Katie Scott's exploration of Islamophobia won several national award categories.
Katie Scott's exploration of Islamophobia won several national award categories.

ST. PETERSBURG, Fla. — For the third year in a row, the Catholic Sentinel has been named one of the best Catholic newspapers in the nation.

The general excellence award for non-weekly papers with smaller circulation was one of 30 honors received by the Sentinel and El Centinela June 21 during the Catholic Media Conference here. The recognition covered material published in 2018.

Ed Langlois, managing editor of the papers, credited the entire staff.

Awards came in many categories, including writing, investigative reporting, social justice coverage and design.

Before the current streak, the only time the Sentinel garnered the top prize was in 1959.

Staff writer Katie Scott’s article on islamophobia and the role of Catholics earned multiple awards. It took first place among papers of all sizes for news writing on a national topic. It also topped the charts for coverage of interfaith issues, again among papers large and small. The same story won honorable mention for news analysis.

Scott’s deep dive into the phenomenon of elders who are homeless took first place for reporting on senior citizens, a category that includes publications of any size.

First place went to the Sentinel for its design of pages showing the paintings behind the altar at St. Mary Cathedral of the Immaculate Conception. The paper took second place in the same category for a layout called “Evangelization 101.”

The Sentinel’s coverage of the Corpus Christi procession in downtown Portland received first place for coverage of a local event, with Scott doing the writing.

The Sentinel editorial pages were named the best in the nation among Catholic newspapers of any size. Langlois’ editorial on the environmental movement, “Keep your eye on the ball,” took third place.

Langlois took home two prizes for reporting on vocations. First place went to his piece on how women religious who live in ones and twos use the internet to stay connected with their broader religious communities. His profile of Sister Mary Margaret Delaski of the Franciscan Sisters of the Eucharist earned honorable mention.

Among papers of all sizes, the Sentinel’s coverage of the sexual abuse crisis in the church took second place for reporting on the urgent topic. That package included a column by Archbishop Alexander Sample.

The team won several awards for reporting on social justice movements, a category that includes papers of all circulations.

News editor Kristen Hannum took second place for reporting on rights and responsibilities for her look at the men of Blanchet farm, who tend pigs and build tiny houses as they recover from addiction.

Langlois’ piece on Unete, a Medford organization that advocates for migrants, earned second place for reporting on the dignity and rights of workers. Karen Mertens assisted with the reporting.

Scott’s story on an addiction recovery program with a Catholic identity earned third for reporting on the call to family, community and participation. Scott also won a social justice honorable mention for a story on how St. Andrew Parish in Northeast Portland supported and accompanied an asylum seeker.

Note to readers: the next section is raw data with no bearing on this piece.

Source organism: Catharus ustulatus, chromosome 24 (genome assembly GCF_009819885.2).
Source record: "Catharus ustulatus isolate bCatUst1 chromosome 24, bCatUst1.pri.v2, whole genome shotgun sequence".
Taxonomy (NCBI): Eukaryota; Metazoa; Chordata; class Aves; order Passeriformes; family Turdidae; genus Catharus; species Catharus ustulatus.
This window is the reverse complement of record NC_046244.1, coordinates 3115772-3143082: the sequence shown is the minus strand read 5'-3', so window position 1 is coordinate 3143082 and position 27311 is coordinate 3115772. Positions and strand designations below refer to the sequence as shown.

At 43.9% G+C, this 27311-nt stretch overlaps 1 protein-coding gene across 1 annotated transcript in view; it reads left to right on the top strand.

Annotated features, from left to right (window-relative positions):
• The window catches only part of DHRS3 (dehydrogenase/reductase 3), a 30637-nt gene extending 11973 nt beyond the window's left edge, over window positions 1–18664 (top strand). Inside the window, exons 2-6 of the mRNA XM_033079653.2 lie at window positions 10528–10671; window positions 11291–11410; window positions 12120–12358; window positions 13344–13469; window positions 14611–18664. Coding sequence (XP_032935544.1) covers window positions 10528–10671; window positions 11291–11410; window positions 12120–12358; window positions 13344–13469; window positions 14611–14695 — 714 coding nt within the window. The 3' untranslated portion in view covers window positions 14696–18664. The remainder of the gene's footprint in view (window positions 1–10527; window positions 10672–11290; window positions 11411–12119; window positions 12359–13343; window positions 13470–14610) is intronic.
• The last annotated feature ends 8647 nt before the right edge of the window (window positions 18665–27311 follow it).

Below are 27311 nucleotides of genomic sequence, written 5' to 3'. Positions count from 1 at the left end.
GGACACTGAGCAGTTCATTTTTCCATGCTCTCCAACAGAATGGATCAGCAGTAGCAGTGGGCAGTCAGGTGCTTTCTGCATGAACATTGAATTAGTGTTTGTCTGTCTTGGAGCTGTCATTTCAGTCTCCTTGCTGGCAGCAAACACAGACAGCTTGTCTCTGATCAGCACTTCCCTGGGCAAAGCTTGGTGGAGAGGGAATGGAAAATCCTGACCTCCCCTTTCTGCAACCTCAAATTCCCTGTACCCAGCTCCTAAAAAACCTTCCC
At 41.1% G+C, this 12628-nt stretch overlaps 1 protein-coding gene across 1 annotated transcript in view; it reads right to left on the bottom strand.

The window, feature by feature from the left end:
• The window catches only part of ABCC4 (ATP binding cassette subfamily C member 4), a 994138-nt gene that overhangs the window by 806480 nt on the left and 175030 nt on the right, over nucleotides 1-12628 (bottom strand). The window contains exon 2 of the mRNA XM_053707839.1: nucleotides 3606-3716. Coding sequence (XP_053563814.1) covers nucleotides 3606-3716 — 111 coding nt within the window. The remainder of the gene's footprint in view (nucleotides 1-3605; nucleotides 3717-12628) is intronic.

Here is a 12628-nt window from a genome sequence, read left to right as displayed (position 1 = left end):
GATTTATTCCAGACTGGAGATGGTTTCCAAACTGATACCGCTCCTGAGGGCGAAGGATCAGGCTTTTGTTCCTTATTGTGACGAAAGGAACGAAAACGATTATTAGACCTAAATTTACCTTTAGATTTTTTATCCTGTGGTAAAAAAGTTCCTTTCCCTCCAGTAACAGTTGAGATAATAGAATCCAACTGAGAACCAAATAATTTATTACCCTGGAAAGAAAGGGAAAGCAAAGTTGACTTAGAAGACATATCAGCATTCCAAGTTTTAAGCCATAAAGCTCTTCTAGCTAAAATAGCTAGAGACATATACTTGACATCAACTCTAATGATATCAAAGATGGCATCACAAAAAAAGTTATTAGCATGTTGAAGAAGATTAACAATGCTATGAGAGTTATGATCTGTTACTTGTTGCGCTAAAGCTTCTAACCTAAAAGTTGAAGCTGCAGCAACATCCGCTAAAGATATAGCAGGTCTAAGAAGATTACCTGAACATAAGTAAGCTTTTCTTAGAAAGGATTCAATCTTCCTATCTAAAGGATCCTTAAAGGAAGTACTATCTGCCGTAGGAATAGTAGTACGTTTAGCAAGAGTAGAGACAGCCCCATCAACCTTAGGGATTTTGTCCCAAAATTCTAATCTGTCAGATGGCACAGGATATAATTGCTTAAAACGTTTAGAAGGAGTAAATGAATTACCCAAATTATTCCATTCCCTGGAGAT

In the category of best news analysis among papers of any size, second place went to Langlois’ explanation of the basics of evangelization. Scott took third place in the category for a deep look at teen suicide. Third place went to Scott’s profile of midwife Carissa St. Onge Carneiro.

Scott took another third place award in the Knights of Columbus contest awarding stories about service. The Knights honored her piece on volunteers in Eugene helping homeless kids learn to read.

Columnist Heather Renshaw received honorable mention for family columns, a category in which papers of all sizes in the U.S. and Canada compete.

Scott’s moving look at how hospitals are helping parents spend time with infants who have died took an honorable mention for feature writing. Scott also earned an honorable mention for in-depth reporting with the piece on homeless seniors.

El Centinela, the Spanish language newspaper of the Archdiocese of Portland, earned seven awards.

Its 2018 coverage of the clergy sexual abuse crisis was judged best among all Catholic newspapers in Spanish. Its coverage of Easter Vigils, with images from Francisco Lara and Kim Nguyen, took first place among photo stories.

Lara, who in March left his post as a reporter, earned first place for reporting on the dignity of the human person with a story on a walk for refugees and immigrants.

Rocío Rios, who stepped down as editor in March, took first place for an analysis of an art exhibit on Dreamers, youths in the U.S. under the DACA program.

Rios won second place for a Christmastime editorial on families who were separated at the U.S. border. Second place went to Rios for her profile of Liliana Luna, an advocate for students here under the DACA program.

Rios also took second place for reporting on rights and responsibilities with a story about a Portland State University discussion on immigration.